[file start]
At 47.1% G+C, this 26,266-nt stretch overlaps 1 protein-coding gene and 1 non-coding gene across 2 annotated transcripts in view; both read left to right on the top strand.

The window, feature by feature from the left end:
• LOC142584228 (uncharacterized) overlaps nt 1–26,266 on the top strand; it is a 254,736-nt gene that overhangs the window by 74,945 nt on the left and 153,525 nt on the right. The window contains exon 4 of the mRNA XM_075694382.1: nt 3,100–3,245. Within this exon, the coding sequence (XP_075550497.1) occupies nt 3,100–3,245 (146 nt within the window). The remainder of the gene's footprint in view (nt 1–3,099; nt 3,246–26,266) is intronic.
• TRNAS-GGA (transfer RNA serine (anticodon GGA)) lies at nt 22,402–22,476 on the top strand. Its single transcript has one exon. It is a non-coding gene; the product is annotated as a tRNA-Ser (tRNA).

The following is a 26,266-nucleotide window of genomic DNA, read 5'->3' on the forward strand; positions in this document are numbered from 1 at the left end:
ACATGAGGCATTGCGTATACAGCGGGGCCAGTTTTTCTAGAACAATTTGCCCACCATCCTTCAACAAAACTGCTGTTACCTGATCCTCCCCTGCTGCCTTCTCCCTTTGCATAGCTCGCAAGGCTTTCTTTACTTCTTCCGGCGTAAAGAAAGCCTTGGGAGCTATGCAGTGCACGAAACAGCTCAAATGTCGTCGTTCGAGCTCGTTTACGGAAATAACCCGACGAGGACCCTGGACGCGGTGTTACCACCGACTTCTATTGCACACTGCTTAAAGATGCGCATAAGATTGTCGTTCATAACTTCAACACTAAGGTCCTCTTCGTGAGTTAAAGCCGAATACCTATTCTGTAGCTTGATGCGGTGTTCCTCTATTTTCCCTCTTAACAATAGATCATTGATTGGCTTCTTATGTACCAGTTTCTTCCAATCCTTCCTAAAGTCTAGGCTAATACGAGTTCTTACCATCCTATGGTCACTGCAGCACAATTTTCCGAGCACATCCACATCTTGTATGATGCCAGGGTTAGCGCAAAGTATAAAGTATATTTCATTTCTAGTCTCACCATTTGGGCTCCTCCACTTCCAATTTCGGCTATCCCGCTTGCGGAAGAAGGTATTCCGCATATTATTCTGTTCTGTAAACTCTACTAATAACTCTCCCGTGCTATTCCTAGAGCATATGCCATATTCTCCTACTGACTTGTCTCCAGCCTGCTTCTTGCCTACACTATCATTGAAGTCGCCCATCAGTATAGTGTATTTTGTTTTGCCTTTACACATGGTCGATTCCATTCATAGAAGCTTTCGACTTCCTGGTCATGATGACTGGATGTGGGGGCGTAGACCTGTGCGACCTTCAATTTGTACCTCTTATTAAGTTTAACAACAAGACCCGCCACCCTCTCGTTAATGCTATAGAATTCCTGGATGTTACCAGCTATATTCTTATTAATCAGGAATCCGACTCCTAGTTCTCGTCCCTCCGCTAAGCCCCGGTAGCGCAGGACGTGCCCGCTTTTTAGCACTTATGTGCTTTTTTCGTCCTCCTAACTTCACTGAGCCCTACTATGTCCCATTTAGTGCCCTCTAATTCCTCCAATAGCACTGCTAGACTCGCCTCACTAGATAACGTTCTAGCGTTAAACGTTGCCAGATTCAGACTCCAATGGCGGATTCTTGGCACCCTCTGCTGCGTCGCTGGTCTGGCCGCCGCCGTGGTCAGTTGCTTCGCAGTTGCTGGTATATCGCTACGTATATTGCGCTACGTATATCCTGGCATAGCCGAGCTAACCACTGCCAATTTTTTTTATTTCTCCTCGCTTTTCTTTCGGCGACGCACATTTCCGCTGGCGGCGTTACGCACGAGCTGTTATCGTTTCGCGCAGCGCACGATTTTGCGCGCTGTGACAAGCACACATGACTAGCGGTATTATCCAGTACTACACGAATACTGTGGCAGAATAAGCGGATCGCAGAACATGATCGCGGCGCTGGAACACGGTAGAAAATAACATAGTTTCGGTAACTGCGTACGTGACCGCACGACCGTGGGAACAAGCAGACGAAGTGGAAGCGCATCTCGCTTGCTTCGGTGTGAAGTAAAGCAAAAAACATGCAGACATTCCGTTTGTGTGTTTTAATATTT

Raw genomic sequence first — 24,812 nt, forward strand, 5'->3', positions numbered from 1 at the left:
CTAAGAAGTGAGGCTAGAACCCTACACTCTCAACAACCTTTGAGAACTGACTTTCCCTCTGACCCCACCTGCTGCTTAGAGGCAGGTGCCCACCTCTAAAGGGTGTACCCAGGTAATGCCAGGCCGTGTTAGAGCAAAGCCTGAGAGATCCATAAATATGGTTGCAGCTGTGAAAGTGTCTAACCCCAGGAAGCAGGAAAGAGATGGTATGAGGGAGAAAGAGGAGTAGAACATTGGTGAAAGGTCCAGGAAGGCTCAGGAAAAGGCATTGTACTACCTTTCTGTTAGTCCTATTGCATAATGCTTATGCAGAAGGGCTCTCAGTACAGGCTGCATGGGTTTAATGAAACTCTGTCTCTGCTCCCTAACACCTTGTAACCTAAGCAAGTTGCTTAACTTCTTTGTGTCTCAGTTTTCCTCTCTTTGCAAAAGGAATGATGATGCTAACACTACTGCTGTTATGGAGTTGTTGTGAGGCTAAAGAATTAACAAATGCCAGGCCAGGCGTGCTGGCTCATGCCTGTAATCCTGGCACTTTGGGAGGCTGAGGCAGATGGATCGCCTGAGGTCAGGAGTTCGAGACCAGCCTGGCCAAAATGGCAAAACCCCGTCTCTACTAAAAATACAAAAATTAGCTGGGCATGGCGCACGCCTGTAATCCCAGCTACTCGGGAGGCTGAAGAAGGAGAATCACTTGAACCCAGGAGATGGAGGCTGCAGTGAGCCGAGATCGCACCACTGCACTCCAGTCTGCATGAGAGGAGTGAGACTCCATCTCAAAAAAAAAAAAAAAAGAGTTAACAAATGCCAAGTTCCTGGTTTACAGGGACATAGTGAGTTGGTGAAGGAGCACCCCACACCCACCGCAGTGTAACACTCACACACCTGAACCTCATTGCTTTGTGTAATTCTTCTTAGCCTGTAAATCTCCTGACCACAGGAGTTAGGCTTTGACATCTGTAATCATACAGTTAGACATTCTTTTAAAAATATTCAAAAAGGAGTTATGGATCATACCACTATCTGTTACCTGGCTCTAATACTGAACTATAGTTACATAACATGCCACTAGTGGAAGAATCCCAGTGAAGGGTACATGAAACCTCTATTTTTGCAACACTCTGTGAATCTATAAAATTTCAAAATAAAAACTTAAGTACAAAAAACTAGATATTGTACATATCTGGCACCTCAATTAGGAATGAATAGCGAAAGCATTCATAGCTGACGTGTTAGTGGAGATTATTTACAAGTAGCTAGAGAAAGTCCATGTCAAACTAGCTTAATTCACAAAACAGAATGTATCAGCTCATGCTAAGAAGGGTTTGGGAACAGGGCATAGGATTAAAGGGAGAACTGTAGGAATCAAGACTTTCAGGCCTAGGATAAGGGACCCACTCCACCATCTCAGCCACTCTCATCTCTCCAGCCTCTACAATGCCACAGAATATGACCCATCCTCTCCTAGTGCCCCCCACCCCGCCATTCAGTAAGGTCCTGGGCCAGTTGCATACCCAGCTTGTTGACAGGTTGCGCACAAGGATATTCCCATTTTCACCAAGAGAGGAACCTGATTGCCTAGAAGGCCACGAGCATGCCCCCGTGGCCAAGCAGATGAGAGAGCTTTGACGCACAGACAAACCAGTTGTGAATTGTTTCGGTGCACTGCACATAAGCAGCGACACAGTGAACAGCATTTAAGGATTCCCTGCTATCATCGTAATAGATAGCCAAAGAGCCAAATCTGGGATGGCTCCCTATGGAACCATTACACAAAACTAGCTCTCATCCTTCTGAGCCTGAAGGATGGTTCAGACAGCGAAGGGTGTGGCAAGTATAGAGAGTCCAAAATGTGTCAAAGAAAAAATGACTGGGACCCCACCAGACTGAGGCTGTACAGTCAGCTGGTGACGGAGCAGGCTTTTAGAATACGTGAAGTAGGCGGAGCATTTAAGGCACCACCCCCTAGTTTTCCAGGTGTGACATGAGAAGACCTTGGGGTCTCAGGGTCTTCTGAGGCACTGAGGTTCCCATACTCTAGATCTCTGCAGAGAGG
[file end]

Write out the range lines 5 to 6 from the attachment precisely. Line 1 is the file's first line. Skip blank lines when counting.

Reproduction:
The following is a 26,266-nucleotide window of genomic DNA, read 5'->3' on the forward strand; positions in this document are numbered from 1 at the left end:
ACATGAGGCATTGCGTATACAGCGGGGCCAGTTTTTCTAGAACAATTTGCCCACCATCCTTCAACAAAACTGCTGTTACCTGATCCTCCCCTGCTGCCTTCTCCCTTTGCATAGCTCGCAAGGCTTTCTTTACTTCTTCCGGCGTAAAGAAAGCCTTGGGAGCTATGCAGTGCACGAAACAGCTCAAATGTCGTCGTTCGAGCTCGTTTACGGAAATAACCCGACGAGGACCCTGGACGCGGTGTTACCACCGACTTCTATTGCACACTGCTTAAAGATGCGCATAAGATTGTCGTTCATAACTTCAACACTAAGGTCCTCTTCGTGAGTTAAAGCCGAATACCTATTCTGTAGCTTGATGCGGTGTTCCTCTATTTTCCCTCTTAACAATAGATCATTGATTGGCTTCTTATGTACCAGTTTCTTCCAATCCTTCCTAAAGTCTAGGCTAATACGAGTTCTTACCATCCTATGGTCACTGCAGCACAATTTTCCGAGCACATCCACATCTTGTATGATGCCAGGGTTAGCGCAAAGTATAAAGTATATTTCATTTCTAGTCTCACCATTTGGGCTCCTCCACTTCCAATTTCGGCTATCCCGCTTGCGGAAGAAGGTATTCCGCATATTATTCTGTTCTGTAAACTCTACTAATAACTCTCCCGTGCTATTCCTAGAGCATATGCCATATTCTCCTACTGACTTGTCTCCAGCCTGCTTCTTGCCTACACTATCATTGAAGTCGCCCATCAGTATAGTGTATTTTGTTTTGCCTTTACACATGGTCGATTCCATTCATAGAAGCTTTCGACTTCCTGGTCATGATGACTGGATGTGGGGGCGTAGACCTGTGCGACCTTCAATTTGTACCTCTTATTAAGTTTAACAACAAGACCCGCCACCCTCTCGTTAATGCTATAGAATTCCTGGATGTTACCAGCTATATTCTTATTAATCAGGAATCCGACTCCTAGTTCTCGTCCCTCCGCTAAGCCCCGGTAGCGCAGGACGTGCCCGCTTTTTAGCACTTATGTGCTTTTTTCGTCCTCCTAACTTCACTGAGCCCTACTATGTCCCATTTAGTGCCCTCTAATTCCTCCAATAGCACTGCTAGACTCGCCTCACTAGATAACGTTCTAGCGTTAAACGTTGCCAGATTCAGACTCCAATGGCGGATTCTTGGCACCCTCTGCTGCGTCGCTGGTCTGGCCGCCGCCGTGGTCAGTTGCTTCGCAGTTGCTGGTATATCGCTACGTATATTGCGCTACGTATATCCTGGCATAGCCGAGCTAACCACTGCCAATTTTTTTTATTTCTCCTCGCTTTTCTTTCGGCGACGCACATTTCCGCTGGCGGCGTTACGCACGAGCTGTTATCGTTTCGCGCAGCGCACGATTTTGCGCGCTGTGACAAGCACACATGACTAGCGGTATTATCCAGTACTACACGAATACTGTGGCAGAATAAGCGGATCGCAGAACATGATCGCGGCGCTGGAACACGGTAGAAAATAACATAGTTTCGGTAACTGCGTACGTGACCGCACGACCGTGGGAACAAGCAGACGAAGTGGAAGCGCATCTCGCTTGCTTCGGTGTGAAGTAAAGCAAAAAACATGCAGACATTCCGTTTGTGTGTTTTAATATTT